New Administrative Building Puts People First - Christopher Newport University


First Lady Angie Kelly smashes a bottle of champagne against the new administrative offices building. Her husband, university President Bill Kelly watches in the background.

New Administrative Building Puts People First

"Green" building features Mother’s Room

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With a ceremonial shattering of glass and the pop of confetti cannons, the University celebrated the opening of the new administrative building that will replace CNU North.

First Lady Angie Kelly struck the building with a sacrificial bottle of champagne in an homage to the traditional launch of a ship - fitting because of the University’s namesake and President William Kelly’s status as a Rear Admiral (ret.). Following the breaking of the bottle was a ribbon cutting punctuated by a blast of confetti.

Classically designed by architect Glavé and Holmes, the three-story brick building encompasses more than 31,000 square feet.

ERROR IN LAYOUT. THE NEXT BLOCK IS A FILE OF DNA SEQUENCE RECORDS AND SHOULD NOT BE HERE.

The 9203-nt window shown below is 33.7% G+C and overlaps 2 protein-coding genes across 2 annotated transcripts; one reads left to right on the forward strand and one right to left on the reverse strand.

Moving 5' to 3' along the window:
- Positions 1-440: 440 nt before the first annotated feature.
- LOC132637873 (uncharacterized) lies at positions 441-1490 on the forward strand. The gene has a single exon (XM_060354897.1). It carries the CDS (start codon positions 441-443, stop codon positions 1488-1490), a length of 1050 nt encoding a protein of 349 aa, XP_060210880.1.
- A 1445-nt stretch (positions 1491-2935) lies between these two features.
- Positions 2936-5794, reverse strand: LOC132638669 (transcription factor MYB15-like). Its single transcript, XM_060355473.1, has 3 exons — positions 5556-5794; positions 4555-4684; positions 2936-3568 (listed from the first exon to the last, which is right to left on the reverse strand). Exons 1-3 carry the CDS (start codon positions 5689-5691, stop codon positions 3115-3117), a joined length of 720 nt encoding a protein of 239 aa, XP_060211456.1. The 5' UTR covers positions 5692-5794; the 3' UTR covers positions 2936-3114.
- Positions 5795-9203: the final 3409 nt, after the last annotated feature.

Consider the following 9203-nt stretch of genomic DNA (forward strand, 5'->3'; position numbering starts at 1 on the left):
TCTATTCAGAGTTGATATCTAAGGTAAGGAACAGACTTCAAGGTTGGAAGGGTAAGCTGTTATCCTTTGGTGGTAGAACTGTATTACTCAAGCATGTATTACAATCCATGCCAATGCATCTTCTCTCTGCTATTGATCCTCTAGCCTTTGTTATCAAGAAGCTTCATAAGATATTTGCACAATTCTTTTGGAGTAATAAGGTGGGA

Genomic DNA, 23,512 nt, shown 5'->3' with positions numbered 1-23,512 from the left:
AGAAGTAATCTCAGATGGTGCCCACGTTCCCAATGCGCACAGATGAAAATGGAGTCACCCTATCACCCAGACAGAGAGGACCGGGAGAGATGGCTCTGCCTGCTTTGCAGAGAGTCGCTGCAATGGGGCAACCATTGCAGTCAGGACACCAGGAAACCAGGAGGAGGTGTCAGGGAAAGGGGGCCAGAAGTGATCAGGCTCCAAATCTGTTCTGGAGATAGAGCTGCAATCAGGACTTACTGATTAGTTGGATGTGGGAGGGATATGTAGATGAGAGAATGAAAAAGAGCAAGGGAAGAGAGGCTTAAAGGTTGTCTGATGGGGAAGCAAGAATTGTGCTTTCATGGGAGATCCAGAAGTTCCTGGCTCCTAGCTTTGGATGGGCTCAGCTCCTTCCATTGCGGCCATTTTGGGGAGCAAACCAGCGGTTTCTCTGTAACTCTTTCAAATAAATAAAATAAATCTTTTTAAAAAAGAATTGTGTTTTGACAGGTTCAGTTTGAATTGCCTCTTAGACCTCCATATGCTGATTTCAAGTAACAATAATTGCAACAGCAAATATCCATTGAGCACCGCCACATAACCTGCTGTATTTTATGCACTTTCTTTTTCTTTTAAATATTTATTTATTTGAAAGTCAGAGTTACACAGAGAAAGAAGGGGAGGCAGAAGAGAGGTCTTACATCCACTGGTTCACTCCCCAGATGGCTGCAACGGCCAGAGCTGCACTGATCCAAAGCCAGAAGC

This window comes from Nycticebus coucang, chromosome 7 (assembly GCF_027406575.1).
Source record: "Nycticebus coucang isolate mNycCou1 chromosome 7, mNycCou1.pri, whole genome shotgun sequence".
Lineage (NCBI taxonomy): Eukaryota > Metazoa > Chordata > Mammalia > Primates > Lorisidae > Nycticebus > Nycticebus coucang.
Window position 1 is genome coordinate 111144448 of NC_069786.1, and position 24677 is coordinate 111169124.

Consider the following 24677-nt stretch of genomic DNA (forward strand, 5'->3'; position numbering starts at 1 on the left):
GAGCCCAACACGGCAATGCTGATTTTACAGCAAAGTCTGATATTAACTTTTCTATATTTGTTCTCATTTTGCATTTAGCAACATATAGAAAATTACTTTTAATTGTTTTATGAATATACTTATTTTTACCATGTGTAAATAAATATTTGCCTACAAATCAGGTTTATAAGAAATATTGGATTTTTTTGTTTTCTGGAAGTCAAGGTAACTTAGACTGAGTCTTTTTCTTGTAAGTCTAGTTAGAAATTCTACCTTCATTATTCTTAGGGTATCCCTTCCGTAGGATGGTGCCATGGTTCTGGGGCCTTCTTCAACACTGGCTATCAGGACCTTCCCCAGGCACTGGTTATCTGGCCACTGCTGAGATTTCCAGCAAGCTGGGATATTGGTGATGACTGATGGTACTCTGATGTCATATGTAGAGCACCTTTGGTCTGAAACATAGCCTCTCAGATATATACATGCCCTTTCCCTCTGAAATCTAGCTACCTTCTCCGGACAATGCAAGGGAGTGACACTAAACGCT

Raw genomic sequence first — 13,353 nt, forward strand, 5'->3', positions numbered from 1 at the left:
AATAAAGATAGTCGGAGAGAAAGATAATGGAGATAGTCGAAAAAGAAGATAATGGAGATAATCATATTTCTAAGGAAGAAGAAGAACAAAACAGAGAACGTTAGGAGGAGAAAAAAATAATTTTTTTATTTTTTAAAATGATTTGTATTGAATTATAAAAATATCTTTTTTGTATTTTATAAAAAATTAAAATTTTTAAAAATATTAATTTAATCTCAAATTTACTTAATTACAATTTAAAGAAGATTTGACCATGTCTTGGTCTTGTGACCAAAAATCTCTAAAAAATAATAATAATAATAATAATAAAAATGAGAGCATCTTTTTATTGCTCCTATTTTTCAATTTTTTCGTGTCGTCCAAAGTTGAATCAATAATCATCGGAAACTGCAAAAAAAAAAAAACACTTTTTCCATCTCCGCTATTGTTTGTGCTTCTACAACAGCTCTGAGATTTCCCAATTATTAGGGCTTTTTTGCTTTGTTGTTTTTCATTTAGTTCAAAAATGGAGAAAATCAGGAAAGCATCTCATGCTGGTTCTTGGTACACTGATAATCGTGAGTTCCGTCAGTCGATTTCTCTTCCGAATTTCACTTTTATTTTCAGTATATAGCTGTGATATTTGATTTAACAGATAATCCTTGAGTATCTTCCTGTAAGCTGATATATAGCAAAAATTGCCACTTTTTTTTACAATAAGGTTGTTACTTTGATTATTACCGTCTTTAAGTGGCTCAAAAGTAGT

“This beautiful building puts people first,” Kelly said.

It is home to CNU offices that include Advancement, Communications and Public Relations, University Events, Human Resources, Procurement, the University Architect, and the Education and Real Estate foundations.

Their new home is modern, spacious and has amenities that will make it a welcoming, comfortable workplace. For example, it is the first building on campus designed with a mother’s room. It provides a clean, private and comfortable area for nursing mothers.

The building is also environmentally friendly. All new construction and renovations on campus are built to stringent environmental standards. This building meets or exceeds the requirements of the international conservation code. It will cut energy and water use, reduce greenhouse gas emissions, and operate in a way that leads to a healthier environment.

The building is on land along Hiden Boulevard that was once home to a U.S. Post Office. It is adjacent to the building it replaces, CNU North. That office building, known by its facade of black glass, was once the headquarters of Crestar Bank. Beginning in the 1990s, CNU rented space for faculty offices and classrooms. In 1998, it was purchased by the Real Estate Foundation and used for administrative offices. It will be demolished in 2024 to make way for a large area of green space to be enjoyed by both students and the community.

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